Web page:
I'll just go out and a limb and say they both are. Your interested buyers are likely hoping for a much smaller sale; domain names aren't quite worth what they used to be.

Test the waters though. Email each buyer and tell them to throw out an offer because you've got other suitors. If you start mentioning six figures I promise you you'll scare them off. You're always welcome to lie about the offers you've gotten to raise the price to a certain point, but if you start too high people won't bother.

wheel

WebmasterWorld Senior Member wheel us a WebmasterWorld Top Contributor of All Time 10+ Year Member



 
Msg#: 4263467 posted 10:16 pm on Feb 7, 2011 (gmt 0)

(*)re: the site I sold for six months income. The guy made his money back in 3 months. This was a few years ago. He's never touched it since, runs his entire business from it, and I've just been told his rankings are starting to increase again. He seems happy :).

john5000

5+ Year Member



 
Msg#: 4263467 posted 3:16 am on Feb 8, 2011 (gmt 0)

Well, I like to think the site has something special. It's a brand and it has a "best in breed" vibe about it. I've been running it very professionally and the name has a good reputation. Many of the ad posters are regulars and they post often. Me thinks six figures worth of business is exchanged between visitors of the site per month or maybe weekly. A lot of connections are made on the site. Many multi-thousand dollar deals are made thanks to people meeting on the site. I've just got shop it around and see who bites.

BillyS

WebmasterWorld Senior Member billys us a WebmasterWorld Top Contributor of All Time 10+ Year Member



 
Msg#: 4263467 posted 3:54 am on Feb 8, 2011 (gmt 0)

john5000 - Generally (rule of thumb here) is that your site is worth anywhere from 3 to 12 months of net income. That's a big range. Some people here would think the 12 month timeframe is generous. I've had someone tell me they'd offer 36 months (a big name in the industry).

Anyway, you're saying that you don't make a lot of money with the site. Why not?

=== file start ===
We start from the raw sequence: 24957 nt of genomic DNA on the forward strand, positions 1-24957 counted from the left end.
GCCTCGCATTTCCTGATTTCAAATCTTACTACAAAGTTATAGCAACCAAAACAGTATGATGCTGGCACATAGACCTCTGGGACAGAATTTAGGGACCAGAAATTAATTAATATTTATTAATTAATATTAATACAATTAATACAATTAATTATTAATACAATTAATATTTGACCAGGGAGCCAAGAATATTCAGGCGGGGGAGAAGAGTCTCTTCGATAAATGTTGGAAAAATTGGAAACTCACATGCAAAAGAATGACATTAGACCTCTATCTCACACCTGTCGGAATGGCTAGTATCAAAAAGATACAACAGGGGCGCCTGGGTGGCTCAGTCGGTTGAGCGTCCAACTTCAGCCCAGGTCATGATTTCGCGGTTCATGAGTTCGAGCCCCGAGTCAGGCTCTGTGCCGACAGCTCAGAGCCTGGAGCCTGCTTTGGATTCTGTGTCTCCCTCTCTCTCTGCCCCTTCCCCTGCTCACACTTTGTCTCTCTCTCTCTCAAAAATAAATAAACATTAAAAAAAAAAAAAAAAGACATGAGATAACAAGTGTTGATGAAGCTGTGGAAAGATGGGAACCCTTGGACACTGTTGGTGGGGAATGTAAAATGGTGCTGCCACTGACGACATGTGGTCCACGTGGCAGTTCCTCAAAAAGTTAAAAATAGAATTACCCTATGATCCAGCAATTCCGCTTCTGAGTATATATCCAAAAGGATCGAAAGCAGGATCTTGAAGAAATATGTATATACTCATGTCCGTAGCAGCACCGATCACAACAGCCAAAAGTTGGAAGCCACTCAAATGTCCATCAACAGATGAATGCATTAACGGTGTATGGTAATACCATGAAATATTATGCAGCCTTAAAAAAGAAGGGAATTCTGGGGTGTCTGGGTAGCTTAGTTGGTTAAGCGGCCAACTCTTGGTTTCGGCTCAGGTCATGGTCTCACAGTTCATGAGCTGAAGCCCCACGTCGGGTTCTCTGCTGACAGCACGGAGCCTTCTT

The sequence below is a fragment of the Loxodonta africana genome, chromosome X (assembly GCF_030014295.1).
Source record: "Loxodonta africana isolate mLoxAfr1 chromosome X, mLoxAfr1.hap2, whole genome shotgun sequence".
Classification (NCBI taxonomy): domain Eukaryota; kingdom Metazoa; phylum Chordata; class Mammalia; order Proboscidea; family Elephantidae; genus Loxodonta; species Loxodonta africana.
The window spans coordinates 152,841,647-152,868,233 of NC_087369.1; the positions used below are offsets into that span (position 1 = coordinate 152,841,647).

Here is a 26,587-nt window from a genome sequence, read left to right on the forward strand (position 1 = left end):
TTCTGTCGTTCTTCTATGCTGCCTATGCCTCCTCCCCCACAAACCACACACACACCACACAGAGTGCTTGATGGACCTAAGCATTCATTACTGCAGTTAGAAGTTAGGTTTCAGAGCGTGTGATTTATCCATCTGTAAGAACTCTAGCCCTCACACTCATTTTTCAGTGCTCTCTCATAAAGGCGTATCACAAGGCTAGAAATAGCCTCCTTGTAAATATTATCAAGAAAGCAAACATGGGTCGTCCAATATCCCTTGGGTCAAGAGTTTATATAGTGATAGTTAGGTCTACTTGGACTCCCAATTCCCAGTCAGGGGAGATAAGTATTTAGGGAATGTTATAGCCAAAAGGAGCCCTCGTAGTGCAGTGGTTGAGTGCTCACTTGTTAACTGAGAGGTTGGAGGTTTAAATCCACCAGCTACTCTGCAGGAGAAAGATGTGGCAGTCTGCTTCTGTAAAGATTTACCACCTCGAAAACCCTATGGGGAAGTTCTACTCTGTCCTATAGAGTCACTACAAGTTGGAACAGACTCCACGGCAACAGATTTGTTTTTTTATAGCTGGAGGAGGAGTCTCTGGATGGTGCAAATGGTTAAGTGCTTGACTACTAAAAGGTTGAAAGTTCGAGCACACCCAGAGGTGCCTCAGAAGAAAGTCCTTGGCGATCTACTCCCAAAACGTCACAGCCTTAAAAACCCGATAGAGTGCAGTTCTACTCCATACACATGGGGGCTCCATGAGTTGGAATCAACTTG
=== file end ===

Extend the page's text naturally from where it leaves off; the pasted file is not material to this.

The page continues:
Why would your site be more valuable to someone else than it is to you? If this is true:
So far I've only monetized with adsense and the earnings are ok but not super duper.

Then how could this be true?

I'm thinking six figures. But is seven figures out of question?

I'm not saying this to be mean, but I'm challenging you to think this through. If they site is so valuable, then why don't you extract that value yourself? Are you calling it quits?

In any event, I wish you the best. Let us know how you make out. I find this an interesting story.

maximillianos

WebmasterWorld Senior Member 5+ Year Member



 
Msg#: 4263467 posted 2:03 am on Feb 16, 2011 (gmt 0)

Typically you take 1-4 years revenue. More if using profit. Depends on age of site, stability of traffic, market, brand, you name it. Every buyer is different. I had one who was just interested in my traffic. Could care less what the site made. Another just interested in revenue. Could care less about traffic. A third just wanted my customer base. Don't bid against yourself. Make them make an offer. Just provide the serious ones with revenue and traffic details.

maximillianos

WebmasterWorld Senior Member 5+ Year Member



 
Msg#: 4263467 posted 2:12 am on Feb 16, 2011 (gmt 0)

One more factor. If you don't have a few years revenue history under your belt, you may not be able to command a annual revenue multiple offer. It may only be up to 12 months revenue.

And in this market, potential means close to nothing. Buyers want to see stable revenue numbers.

As an example- If your site is 1-2 years old, and you want a 100k offer. I would guess you should aim for $4,000-$6000/month in net profits. So if you are close to this, you might be ready for a six figure offer.

fenway

10+ Year Member



 
Msg#: 4263467 posted 10:42 pm on Feb 16, 2011 (gmt 0)

Sounds like John has a problem in monetizing his traffic, but that aside, I couldn't help but get hung up a little on Wheel's logic of how easy it is to replicate the presence of a long standing, organically indexed domain.

I can drive hundreds of unique visitors to a site using adwords, for 10 cents a click. So say $20 a day. Or $600 a month.

So for about $6000 I can guarantee (guarantee!) that I have hundreds of visitors to my copycat site. Why on earth would I pay you $10,000? Or even $5000?


@wheel This is a fairly aggressive assumption. Very possible its a space where Adwords requires a high 1st page min CPC...possibly even $1.75 or so. In those spaces, you're getting into six figures a year in Adwords advertising(6000 clicks/mo * $1.75 = $10,500 * 12 mo = $126,000) that this guy is getting for free, now.

You get more money if you have something extra that can't be replicated. If you own a market, you can get extra because they can't do it elsewhere cheaper.


What can't be replicated, is that you can't build a site to be indexed by Google in 2004, which often translates into very stable rankings that are hard to surpass today. Very little fluctuation in top spots these days in competitive areas. Just like I can't buy Microsoft stock in 1986.

Isn't the domain name also what can't be replicated?

You do not get any extra money for a two word domain name. You do not get extra money for a couple hundred random visitors a day. And you do not get extra for 'potential' or 'growing market'.


Don't two and three word domains, sell for tens of thousands all the time? Maybe I'm missing something in the logic. I do agree with you on nothing extra for "potential."